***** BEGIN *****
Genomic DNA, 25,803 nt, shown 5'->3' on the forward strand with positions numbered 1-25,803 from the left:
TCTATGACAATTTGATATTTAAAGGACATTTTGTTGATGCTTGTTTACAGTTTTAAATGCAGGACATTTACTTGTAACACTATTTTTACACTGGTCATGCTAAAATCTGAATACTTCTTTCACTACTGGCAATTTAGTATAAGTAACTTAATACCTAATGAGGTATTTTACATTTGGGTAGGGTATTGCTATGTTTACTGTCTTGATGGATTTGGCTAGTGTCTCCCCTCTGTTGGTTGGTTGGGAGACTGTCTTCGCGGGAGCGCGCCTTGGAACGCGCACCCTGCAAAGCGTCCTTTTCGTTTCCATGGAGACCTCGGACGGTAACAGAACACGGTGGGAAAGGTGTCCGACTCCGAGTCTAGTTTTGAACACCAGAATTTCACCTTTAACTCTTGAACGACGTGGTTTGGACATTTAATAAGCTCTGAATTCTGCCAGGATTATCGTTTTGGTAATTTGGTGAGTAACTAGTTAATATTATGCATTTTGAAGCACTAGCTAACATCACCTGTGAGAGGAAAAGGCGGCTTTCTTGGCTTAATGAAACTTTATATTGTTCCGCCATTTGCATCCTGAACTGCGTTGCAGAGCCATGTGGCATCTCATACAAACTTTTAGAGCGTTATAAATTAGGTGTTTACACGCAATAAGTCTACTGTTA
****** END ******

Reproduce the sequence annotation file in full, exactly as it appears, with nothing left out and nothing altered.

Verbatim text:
Genomic DNA, 25,803 nt, shown 5'->3' on the forward strand with positions numbered 1-25,803 from the left:
TCTATGACAATTTGATATTTAAAGGACATTTTGTTGATGCTTGTTTACAGTTTTAAATGCAGGACATTTACTTGTAACACTATTTTTACACTGGTCATGCTAAAATCTGAATACTTCTTTCACTACTGGCAATTTAGTATAAGTAACTTAATACCTAATGAGGTATTTTACATTTGGGTAGGGTATTGCTATGTTTACTGTCTTGATGGATTTGGCTAGTGTCTCCCCTCTGTTGGTTGGTTGGGAGACTGTCTTCGCGGGAGCGCGCCTTGGAACGCGCACCCTGCAAAGCGTCCTTTTCGTTTCCATGGAGACCTCGGACGGTAACAGAACACGGTGGGAAAGGTGTCCGACTCCGAGTCTAGTTTTGAACACCAGAATTTCACCTTTAACTCTTGAACGACGTGGTTTGGACATTTAATAAGCTCTGAATTCTGCCAGGATTATCGTTTTGGTAATTTGGTGAGTAACTAGTTAATATTATGCATTTTGAAGCACTAGCTAACATCACCTGTGAGAGGAAAAGGCGGCTTTCTTGGCTTAATGAAACTTTATATTGTTCCGCCATTTGCATCCTGAACTGCGTTGCAGAGCCATGTGGCATCTCATACAAACTTTTAGAGCGTTATAAATTAGGTGTTTACACGCAATAAGTCTACTGTTA